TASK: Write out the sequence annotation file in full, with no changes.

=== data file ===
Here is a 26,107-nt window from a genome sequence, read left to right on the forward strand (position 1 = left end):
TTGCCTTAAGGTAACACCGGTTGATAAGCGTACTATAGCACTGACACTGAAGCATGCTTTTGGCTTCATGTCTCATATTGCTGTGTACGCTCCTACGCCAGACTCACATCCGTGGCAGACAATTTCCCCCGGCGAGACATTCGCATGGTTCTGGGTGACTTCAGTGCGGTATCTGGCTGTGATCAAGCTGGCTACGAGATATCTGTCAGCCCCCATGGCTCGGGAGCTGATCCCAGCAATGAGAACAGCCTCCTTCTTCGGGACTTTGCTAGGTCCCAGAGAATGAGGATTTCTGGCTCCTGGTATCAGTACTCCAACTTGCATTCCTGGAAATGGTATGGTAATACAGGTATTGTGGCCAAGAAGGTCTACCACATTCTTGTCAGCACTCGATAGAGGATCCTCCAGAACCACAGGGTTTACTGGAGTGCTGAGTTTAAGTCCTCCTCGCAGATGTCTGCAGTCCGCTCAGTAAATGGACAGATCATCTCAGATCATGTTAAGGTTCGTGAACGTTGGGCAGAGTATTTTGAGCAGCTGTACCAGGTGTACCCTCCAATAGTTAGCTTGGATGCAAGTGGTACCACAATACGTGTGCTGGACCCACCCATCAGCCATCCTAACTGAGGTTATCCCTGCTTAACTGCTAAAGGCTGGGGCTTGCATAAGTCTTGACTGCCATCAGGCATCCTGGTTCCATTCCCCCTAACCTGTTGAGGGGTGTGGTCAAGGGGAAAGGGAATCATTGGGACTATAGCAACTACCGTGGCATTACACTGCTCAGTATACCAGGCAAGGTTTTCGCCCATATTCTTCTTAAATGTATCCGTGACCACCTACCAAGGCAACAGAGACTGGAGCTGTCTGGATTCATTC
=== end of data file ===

Here is a 26,107-nt window from a genome sequence, read left to right on the forward strand (position 1 = left end):
TTGCCTTAAGGTAACACCGGTTGATAAGCGTACTATAGCACTGACACTGAAGCATGCTTTTGGCTTCATGTCTCATATTGCTGTGTACGCTCCTACGCCAGACTCACATCCGTGGCAGACAATTTCCCCCGGCGAGACATTCGCATGGTTCTGGGTGACTTCAGTGCGGTATCTGGCTGTGATCAAGCTGGCTACGAGATATCTGTCAGCCCCCATGGCTCGGGAGCTGATCCCAGCAATGAGAACAGCCTCCTTCTTCGGGACTTTGCTAGGTCCCAGAGAATGAGGATTTCTGGCTCCTGGTATCAGTACTCCAACTTGCATTCCTGGAAATGGTATGGTAATACAGGTATTGTGGCCAAGAAGGTCTACCACATTCTTGTCAGCACTCGATAGAGGATCCTCCAGAACCACAGGGTTTACTGGAGTGCTGAGTTTAAGTCCTCCTCGCAGATGTCTGCAGTCCGCTCAGTAAATGGACAGATCATCTCAGATCATGTTAAGGTTCGTGAACGTTGGGCAGAGTATTTTGAGCAGCTGTACCAGGTGTACCCTCCAATAGTTAGCTTGGATGCAAGTGGTACCACAATACGTGTGCTGGACCCACCCATCAGCCATCCTAACTGAGGTTATCCCTGCTTAACTGCTAAAGGCTGGGGCTTGCATAAGTCTTGACTGCCATCAGGCATCCTGGTTCCATTCCCCCTAACCTGTTGAGGGGTGTGGTCAAGGGGAAAGGGAATCATTGGGACTATAGCAACTACCGTGGCATTACACTGCTCAGTATACCAGGCAAGGTTTTCGCCCATATTCTTCTTAAATGTATCCGTGACCACCTACCAAGGCAACAGAGACTGGAGCTGTCTGGATTCATTC